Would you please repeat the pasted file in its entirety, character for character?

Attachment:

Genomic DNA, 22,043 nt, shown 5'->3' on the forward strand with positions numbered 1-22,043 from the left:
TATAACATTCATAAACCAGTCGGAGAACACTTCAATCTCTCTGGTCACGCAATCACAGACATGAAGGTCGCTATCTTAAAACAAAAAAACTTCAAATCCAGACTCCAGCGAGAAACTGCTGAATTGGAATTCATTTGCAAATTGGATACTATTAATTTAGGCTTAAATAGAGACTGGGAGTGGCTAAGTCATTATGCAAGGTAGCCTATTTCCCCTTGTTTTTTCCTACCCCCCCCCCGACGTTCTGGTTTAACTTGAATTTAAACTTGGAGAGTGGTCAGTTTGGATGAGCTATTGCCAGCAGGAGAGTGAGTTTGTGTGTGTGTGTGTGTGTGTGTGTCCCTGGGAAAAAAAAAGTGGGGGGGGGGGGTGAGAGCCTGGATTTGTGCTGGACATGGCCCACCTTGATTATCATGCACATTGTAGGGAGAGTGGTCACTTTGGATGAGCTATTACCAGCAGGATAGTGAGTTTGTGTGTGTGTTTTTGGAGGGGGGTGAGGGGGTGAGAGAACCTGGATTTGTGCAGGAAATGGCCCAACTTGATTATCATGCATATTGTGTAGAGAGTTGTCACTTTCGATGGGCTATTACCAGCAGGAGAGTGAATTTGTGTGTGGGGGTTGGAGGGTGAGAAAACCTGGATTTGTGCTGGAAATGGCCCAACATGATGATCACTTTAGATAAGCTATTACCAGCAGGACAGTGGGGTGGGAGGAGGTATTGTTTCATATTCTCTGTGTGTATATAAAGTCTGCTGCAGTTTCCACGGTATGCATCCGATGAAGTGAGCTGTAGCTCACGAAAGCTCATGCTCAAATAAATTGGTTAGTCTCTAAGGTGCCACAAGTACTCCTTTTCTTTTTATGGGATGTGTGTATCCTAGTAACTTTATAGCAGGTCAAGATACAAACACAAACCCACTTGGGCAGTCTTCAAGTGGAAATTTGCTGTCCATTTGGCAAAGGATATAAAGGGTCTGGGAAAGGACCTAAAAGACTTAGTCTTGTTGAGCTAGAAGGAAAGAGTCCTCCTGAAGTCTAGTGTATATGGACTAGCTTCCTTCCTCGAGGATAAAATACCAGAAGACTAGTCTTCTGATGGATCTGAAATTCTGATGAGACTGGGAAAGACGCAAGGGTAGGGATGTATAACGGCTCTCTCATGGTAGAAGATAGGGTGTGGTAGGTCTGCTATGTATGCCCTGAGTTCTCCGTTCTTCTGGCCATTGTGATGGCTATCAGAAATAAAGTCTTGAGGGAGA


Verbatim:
Genomic DNA, 22,043 nt, shown 5'->3' on the forward strand with positions numbered 1-22,043 from the left:
TATAACATTCATAAACCAGTCGGAGAACACTTCAATCTCTCTGGTCACGCAATCACAGACATGAAGGTCGCTATCTTAAAACAAAAAAACTTCAAATCCAGACTCCAGCGAGAAACTGCTGAATTGGAATTCATTTGCAAATTGGATACTATTAATTTAGGCTTAAATAGAGACTGGGAGTGGCTAAGTCATTATGCAAGGTAGCCTATTTCCCCTTGTTTTTTCCTACCCCCCCCCCGACGTTCTGGTTTAACTTGAATTTAAACTTGGAGAGTGGTCAGTTTGGATGAGCTATTGCCAGCAGGAGAGTGAGTTTGTGTGTGTGTGTGTGTGTGTGTGTCCCTGGGAAAAAAAAAGTGGGGGGGGGGGGTGAGAGCCTGGATTTGTGCTGGACATGGCCCACCTTGATTATCATGCACATTGTAGGGAGAGTGGTCACTTTGGATGAGCTATTACCAGCAGGATAGTGAGTTTGTGTGTGTGTTTTTGGAGGGGGGTGAGGGGGTGAGAGAACCTGGATTTGTGCAGGAAATGGCCCAACTTGATTATCATGCATATTGTGTAGAGAGTTGTCACTTTCGATGGGCTATTACCAGCAGGAGAGTGAATTTGTGTGTGGGGGTTGGAGGGTGAGAAAACCTGGATTTGTGCTGGAAATGGCCCAACATGATGATCACTTTAGATAAGCTATTACCAGCAGGACAGTGGGGTGGGAGGAGGTATTGTTTCATATTCTCTGTGTGTATATAAAGTCTGCTGCAGTTTCCACGGTATGCATCCGATGAAGTGAGCTGTAGCTCACGAAAGCTCATGCTCAAATAAATTGGTTAGTCTCTAAGGTGCCACAAGTACTCCTTTTCTTTTTATGGGATGTGTGTATCCTAGTAACTTTATAGCAGGTCAAGATACAAACACAAACCCACTTGGGCAGTCTTCAAGTGGAAATTTGCTGTCCATTTGGCAAAGGATATAAAGGGTCTGGGAAAGGACCTAAAAGACTTAGTCTTGTTGAGCTAGAAGGAAAGAGTCCTCCTGAAGTCTAGTGTATATGGACTAGCTTCCTTCCTCGAGGATAAAATACCAGAAGACTAGTCTTCTGATGGATCTGAAATTCTGATGAGACTGGGAAAGACGCAAGGGTAGGGATGTATAACGGCTCTCTCATGGTAGAAGATAGGGTGTGGTAGGTCTGCTATGTATGCCCTGAGTTCTCCGTTCTTCTGGCCATTGTGATGGCTATCAGAAATAAAGTCTTGAGGGAGA